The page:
Of all the adjectives for Venice – romantic, surreal, seriously can this be real? – you could chuck the thesaurus in the canal and stick with joyful. Venice is what I call a dopamine destination. Capable of topping up your mood like a pay-as-you-go phone, the joy begins as soon as you’ve completed the assault course of retrieving your luggage from the overhead locker on an EasyJet flight.
Il Palazzo Experimental has its own dock on Giudecca Canal, which means the only way to arrive (if Mr Smith wants to pretend to be Matt Damon, at any rate) is via water taxi. Get the boat. Trust me on this. Everything you hate about airport transfers (boredom/getting hangry/wishing you’d stopped for the loo in the terminal) will get blown out of the water as your driver whisks you across the lagoon like an action-movie star. Maybe you’ll play it as cool as a Spritz, maybe you’ll squeal like a newly born farm animal. As you whoosh and weave through canals, under bridges and past majestic gothic facades, the only thing for certain is that when you arrive, you’ll arrive smiling (even, I’m told, in January).
And Il Palazzo Experimental is not one to let the mood dip. For one, its creators are mixologists-turned-hoteliers; the tastemakers behind good-spirited hangouts such as the Experimental Cocktail Clubs in London and Paris. Having diversified into nightlife and night-night life, the Experimental Group’s bedroom scene is as strong as its booze shelf: Hôtel des Grands Boulevards and Grand Pigalle in Paris, London’s Henrietta Hotel, sceney addresses in Verbier, Ibiza and Menorca. And now Venice.
Even without knowing what all the fuss is about, Il Palazzo Experimental stops dog walkers, runners and tourists in their tracks on the promenade outside. The building has all the trappings of a former palace, such as giant arched windows with leggy pillars, while ‘Adriatica’ is written in mosaics in an intriguing, ancient-looking font. Once the name of the shipping company that based its HQ here, Adriatica has now been recycled into the title of the hotel’s buzzy, vongole-slurping restaurant.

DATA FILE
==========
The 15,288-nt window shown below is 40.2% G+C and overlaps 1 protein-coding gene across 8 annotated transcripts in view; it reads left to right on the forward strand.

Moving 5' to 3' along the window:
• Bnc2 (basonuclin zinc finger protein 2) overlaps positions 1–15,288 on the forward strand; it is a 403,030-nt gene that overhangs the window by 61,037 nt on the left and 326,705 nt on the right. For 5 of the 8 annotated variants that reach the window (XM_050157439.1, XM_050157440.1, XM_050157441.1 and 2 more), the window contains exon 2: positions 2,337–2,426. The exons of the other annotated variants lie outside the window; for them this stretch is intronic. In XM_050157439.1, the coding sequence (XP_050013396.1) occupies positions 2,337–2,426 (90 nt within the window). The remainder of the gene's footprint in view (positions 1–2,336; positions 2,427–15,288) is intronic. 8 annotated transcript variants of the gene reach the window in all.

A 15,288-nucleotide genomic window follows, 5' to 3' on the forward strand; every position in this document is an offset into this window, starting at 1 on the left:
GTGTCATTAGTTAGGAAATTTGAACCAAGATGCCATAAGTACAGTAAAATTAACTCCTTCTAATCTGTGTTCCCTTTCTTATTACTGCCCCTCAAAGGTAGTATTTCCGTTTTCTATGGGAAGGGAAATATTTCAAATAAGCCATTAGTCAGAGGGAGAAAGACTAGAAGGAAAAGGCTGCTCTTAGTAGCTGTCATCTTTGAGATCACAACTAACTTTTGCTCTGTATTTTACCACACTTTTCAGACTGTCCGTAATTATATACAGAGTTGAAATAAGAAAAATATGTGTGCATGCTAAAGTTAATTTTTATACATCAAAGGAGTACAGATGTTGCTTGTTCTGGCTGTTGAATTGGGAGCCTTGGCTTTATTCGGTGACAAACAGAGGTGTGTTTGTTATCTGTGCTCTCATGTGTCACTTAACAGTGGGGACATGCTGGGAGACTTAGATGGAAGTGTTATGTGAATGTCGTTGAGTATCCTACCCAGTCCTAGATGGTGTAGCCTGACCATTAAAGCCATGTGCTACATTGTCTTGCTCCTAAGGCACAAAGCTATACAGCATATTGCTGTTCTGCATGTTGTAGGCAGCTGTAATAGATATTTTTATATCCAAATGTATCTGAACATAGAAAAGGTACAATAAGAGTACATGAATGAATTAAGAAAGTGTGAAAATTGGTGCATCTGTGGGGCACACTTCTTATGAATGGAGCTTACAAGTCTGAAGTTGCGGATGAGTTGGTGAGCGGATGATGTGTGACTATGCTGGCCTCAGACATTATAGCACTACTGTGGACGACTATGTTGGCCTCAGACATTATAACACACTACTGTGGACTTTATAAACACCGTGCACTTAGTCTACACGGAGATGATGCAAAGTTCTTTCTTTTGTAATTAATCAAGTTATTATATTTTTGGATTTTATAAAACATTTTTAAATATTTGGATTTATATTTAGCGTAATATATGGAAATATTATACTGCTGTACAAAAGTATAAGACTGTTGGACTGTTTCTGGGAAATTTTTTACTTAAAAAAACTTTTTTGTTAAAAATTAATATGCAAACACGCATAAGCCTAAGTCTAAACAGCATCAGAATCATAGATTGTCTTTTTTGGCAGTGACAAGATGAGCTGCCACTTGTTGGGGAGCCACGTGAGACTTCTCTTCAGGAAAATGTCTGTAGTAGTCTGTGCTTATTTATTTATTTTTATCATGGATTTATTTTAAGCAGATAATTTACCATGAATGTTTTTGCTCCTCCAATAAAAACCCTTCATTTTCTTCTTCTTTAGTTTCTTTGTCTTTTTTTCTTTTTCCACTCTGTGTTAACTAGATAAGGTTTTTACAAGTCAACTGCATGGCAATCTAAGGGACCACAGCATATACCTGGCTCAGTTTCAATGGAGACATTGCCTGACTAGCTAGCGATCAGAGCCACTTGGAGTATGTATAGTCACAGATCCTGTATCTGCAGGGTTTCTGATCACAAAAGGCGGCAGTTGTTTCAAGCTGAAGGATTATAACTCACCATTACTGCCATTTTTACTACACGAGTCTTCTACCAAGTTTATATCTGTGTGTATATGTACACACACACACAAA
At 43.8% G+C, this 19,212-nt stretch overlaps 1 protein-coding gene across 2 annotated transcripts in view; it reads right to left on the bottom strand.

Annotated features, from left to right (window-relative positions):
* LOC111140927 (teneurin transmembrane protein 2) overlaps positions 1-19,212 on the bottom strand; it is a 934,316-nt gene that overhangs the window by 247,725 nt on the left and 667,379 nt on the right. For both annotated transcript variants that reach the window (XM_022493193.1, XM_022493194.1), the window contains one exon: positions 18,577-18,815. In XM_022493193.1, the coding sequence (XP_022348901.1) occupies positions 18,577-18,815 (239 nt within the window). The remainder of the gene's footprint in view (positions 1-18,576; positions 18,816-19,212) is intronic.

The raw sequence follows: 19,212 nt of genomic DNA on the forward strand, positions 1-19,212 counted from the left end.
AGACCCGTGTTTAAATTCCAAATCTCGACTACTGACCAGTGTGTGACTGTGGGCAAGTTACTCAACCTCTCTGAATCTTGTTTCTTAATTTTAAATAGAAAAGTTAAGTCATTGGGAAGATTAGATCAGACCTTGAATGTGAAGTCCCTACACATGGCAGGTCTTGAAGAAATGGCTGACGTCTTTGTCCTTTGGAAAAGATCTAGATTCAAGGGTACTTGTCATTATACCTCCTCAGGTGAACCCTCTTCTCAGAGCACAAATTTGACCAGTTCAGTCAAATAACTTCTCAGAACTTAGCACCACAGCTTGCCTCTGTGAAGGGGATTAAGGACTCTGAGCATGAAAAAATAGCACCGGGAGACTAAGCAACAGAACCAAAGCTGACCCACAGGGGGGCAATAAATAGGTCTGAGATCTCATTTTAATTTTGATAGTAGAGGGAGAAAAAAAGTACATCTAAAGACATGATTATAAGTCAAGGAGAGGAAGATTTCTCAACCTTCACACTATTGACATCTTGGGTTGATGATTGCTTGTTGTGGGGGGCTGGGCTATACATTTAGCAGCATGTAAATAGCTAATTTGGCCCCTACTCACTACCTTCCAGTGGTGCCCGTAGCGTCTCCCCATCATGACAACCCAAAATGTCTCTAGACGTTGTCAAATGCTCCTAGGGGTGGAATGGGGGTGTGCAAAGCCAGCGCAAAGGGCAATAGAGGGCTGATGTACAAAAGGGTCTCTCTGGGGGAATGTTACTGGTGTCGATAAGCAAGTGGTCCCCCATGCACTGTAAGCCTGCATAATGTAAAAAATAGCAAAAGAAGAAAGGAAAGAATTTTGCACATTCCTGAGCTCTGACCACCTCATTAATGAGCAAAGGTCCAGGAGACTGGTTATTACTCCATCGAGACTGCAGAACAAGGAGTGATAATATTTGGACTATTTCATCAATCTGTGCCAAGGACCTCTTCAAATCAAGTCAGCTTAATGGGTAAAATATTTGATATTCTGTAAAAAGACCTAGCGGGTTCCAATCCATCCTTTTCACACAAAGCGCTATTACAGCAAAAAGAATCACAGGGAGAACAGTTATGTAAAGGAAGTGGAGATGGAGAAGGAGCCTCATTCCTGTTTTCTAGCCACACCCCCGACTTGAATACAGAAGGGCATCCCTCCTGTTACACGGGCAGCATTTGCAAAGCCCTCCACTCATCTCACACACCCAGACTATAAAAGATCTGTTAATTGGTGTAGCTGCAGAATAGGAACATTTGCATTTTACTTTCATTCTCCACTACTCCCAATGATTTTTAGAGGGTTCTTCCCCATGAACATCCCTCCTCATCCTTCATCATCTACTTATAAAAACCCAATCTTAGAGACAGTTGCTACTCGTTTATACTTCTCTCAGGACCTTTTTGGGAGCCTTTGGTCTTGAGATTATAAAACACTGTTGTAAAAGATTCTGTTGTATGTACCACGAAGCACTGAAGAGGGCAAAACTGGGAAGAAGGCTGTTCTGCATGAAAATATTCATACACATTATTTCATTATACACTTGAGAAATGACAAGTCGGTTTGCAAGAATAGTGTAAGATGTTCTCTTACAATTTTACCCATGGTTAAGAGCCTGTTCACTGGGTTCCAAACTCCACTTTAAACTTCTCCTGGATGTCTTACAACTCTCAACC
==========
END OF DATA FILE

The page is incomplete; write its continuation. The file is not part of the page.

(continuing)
Now, before I fangirl the interiors, I have to issue a caveat. This is the point at which to duck out if you love white, swear by understated minimalism, consider cream too bold a wall colour, and your favourite colour is greige. Because the interiors at Il Palazzo Experimental go big. Really big.
They are exuberant and kitsch and camp. They command attention like a pair of Speedos in your eyeline. You will be sucked into a joyously playful world and, like the water taxi here, it will be thrilling. Fancy a turquoise-and-white striped bedroom door with an anchor for a knocker? Yes! Pink walls and a terrazzo floor? Need! A dark-red bathroom with mirrors framed in ridiculous amounts of marble? Into it!
If there was ever a risk that Experimental’s stalwart designer Dorothée Meilichzon might have gone a Gondolier-inspired candy stripe too far, it’s spared by the fact that everything is dripping in quality. Materials are plush and weighty; every side table, wall light and pink sofa has been meticulously engineered to work together. The design might, like its name, be a little experimental; but absolutely nothing about its seamless execution is accidental.
What’s most impressive is that for all the pattern-clashing theatre of the interior design, there is only one leading lady – and that’s Venice. The palatial windows, particularly XXXL-sized on the first floor, offer teasing flashes of canal blue. We stayed in a Giudecca Executive Canal room with balcony, and I cannot say enough good things about dragging open the thickest blackout drapes known to mankind (a joy in themselves) and jumping back into bed to watch morning canal life snuggled underneath the covers.
Will you use the balcony? Truthfully, probably not beyond an obligatory pose-with-an-espresso snap. Regardless of how restrained you are with the gelato (and please do not be restrained with the gelato), it’s too compact to sit on. But also because Il Palazzo Experimental has a garden. Tropical palms, a gluggable cocktail list crafted by the city’s pros, and a quiet canal backdrop create all the ingredients for vibey Venetian alfresco dining. In any language, that’s the happiest of happy hours.
Even the slump of checking out isn’t a mood-kill here (and not only because you secretly stole the hotel slippers, which have smiley faces on them). The airport run doesn’t mean stress, it means water taxi. In one final flourish, you’ll whizz back out the way you came in – wind in your hair, Venice in your eyes, smile on your face, action heroes in your thoughts. The same, but happier. You’ve been Veniced and, ragazzi, it was joyful.
The fun doesn’t stop there: explore our complete collection of hotels in Venice
Freelance journalist Gemma started her career as a motoring writer where, a week into the job, she was sent first class to Thailand to take a pick-up truck off-road. Since then, her career path has been smoother, but certainly not more sedentary: she’s lived in London, Sydney, Barcelona and recently moved to Paris (keep up @thetravellingapartment). Gemma’s writing has appeared in leading British and international titles, including The Times, Glamour, GQ, Harper’s Bazaar and Elle.